The best and most reliable way to determine if a building or structure is greater than 50 years in age (constructed after 1955), is to check the tax records for the property. However, you can also estimate the age of a structure by interviewing the current resident of the structure, a local historian or others who are familiar with the structure. Often the date of construction is posted somewhere on or in the property, especially for public buildings or structures. If you believe the project will affect a building or structure constructed during the 1950s, verify the actual date of construction using tax records.
To determine if your project will affect a building or structure 50 years or older in age, you need to consider the direct and indirect impacts that your project may have. Direct impacts refer to work on or in a building or structure 50 years old or older that could result in an alteration to the character, or diminish the integrity of the property. Examples of this include: retrofitting or replacing historic bridges; elevating, relocating, or retrofitting historic buildings; and acquiring and demolishing historic buildings. If your project application proposes any work that will directly modify a building or structure older than 50 years in age, including demolition, you must provide additional documentation in the comments area of Section A of the PDM Environmental and Historic Preservation Questions.
Indirect impacts are project impacts that affect nearby historic properties, and are typically limited to the introduction or removal of elements into the existing visual landscape. The term “close proximity” (defined with examples below) can vary in distance depending on the project type and location, and refers to a geographical area around your project site. For the purposes of your PDM application, a structure is in “close proximity” to your project if it is visible from your project site. If there are any buildings or structures 50 years old or older visible from your project site, you should document the date and location of these structures in your PDM application. If several buildings or structures 50 years old or older are visible from your project site, you should make an extra effort to determine if they are part of a larger historic district that may not be visible from your project site.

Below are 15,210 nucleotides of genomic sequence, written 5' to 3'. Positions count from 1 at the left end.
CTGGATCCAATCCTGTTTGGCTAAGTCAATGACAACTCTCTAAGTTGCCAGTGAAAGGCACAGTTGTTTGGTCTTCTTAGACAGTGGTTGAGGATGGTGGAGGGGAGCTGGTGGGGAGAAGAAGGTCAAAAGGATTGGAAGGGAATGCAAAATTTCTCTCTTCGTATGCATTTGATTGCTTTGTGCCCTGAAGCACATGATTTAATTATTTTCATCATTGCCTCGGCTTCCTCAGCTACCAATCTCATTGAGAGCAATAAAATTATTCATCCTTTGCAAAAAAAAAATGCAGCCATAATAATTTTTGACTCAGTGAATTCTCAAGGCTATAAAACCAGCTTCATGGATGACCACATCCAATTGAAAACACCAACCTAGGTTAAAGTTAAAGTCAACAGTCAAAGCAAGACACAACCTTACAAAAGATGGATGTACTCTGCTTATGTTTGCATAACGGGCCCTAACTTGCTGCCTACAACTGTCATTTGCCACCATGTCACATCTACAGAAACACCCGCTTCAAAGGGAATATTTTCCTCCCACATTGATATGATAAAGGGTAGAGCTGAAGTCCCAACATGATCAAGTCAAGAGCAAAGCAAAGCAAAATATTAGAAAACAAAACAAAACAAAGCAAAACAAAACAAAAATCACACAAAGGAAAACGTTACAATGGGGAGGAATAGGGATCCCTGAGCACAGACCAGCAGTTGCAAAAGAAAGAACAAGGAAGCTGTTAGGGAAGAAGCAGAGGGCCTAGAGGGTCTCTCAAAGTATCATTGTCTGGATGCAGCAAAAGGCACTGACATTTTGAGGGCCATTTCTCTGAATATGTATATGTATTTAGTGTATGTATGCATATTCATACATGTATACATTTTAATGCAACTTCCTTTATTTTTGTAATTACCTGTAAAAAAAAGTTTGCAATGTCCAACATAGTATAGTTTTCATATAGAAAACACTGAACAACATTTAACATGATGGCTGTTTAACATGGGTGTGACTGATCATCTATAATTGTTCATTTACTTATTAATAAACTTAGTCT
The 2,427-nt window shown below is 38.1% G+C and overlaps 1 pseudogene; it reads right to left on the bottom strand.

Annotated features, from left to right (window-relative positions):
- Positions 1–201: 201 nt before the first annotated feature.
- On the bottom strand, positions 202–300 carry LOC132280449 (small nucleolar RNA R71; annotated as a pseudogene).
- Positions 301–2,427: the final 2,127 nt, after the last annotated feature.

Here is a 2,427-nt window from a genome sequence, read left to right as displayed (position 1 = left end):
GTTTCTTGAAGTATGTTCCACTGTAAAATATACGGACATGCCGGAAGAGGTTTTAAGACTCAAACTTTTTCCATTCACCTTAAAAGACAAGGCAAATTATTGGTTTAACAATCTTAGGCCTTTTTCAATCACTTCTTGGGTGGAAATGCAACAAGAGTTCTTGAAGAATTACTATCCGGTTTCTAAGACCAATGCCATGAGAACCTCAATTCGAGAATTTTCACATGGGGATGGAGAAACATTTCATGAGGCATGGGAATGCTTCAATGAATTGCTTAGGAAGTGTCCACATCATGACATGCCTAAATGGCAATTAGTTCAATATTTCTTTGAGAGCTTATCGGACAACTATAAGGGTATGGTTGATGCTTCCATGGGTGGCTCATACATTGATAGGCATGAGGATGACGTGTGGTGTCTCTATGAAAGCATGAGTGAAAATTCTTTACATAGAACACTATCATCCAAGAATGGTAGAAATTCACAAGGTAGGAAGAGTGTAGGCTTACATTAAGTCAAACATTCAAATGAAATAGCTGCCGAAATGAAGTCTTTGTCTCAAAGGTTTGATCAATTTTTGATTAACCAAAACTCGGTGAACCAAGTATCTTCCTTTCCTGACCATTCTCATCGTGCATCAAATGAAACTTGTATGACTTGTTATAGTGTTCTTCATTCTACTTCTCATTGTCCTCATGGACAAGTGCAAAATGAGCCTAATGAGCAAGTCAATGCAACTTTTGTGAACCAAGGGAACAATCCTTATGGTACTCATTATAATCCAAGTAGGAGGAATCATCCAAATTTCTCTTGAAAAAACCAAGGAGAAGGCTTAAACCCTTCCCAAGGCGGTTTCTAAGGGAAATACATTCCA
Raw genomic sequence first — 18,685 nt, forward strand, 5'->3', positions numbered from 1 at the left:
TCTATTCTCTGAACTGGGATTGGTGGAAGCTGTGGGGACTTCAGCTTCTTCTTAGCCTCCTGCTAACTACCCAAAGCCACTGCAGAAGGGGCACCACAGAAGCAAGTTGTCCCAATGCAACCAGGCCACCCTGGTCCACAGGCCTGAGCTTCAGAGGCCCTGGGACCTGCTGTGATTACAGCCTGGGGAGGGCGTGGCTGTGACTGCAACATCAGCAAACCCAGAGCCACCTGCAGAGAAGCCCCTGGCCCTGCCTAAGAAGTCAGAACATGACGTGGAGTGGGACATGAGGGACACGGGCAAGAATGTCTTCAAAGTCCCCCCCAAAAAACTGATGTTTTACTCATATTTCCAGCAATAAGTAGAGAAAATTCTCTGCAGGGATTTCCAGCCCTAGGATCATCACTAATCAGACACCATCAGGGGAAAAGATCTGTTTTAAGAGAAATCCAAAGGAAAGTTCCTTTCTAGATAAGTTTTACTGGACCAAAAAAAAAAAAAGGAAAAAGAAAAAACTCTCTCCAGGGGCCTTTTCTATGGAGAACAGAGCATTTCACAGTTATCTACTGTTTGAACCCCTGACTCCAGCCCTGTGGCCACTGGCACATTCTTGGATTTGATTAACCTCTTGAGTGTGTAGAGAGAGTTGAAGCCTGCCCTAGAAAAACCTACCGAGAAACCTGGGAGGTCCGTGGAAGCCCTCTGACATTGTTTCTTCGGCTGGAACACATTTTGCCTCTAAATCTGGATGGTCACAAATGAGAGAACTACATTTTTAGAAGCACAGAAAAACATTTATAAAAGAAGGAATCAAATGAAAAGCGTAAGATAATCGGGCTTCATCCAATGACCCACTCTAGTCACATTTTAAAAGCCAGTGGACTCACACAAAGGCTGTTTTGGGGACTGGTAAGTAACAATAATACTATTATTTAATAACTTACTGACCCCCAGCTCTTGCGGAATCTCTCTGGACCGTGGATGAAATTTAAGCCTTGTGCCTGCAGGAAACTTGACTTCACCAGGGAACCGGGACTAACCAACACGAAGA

Examples of Projects in Close Proximity
A project involves replacing dual 24-inch diameter concrete reinforced pipe culverts with a single 60-inch diameter corrugated metal culvert. To do this, the roadway approach on either side of the culvert will have to be elevated 4 feet, causing a slight elevation in the roadway. This project will change the nature of the surrounding landscape – there will be a hump in the road now and some additional signage warning motorists of the hump. The area of close proximity for this project includes both the area from which the project is visible, and all areas visible from the project site. In this example, the area of close proximity may only be 200 to 400 feet from the proposed culvert.
A project involves replacing 20 wooden power poles with 16 concrete power poles along a one-mile section of road. The existing wooden poles rise 45 feet from the ground, whereas the proposed poles would rise 70 feet from the ground. This project has changed the surrounding landscape by introducing 16 new elements into the skyline. The area of close proximity for this project includes both the area from which the project is visible, and all areas visible from the project site. In this example, close proximity may be all areas within 2,000 feet of any single tower.
A project involves installing hurricane shutters on four stories of a modern building. The area of close proximity for this project includes the surrounding buildings from which the project is visible, including any adjacent buildings built before 1955.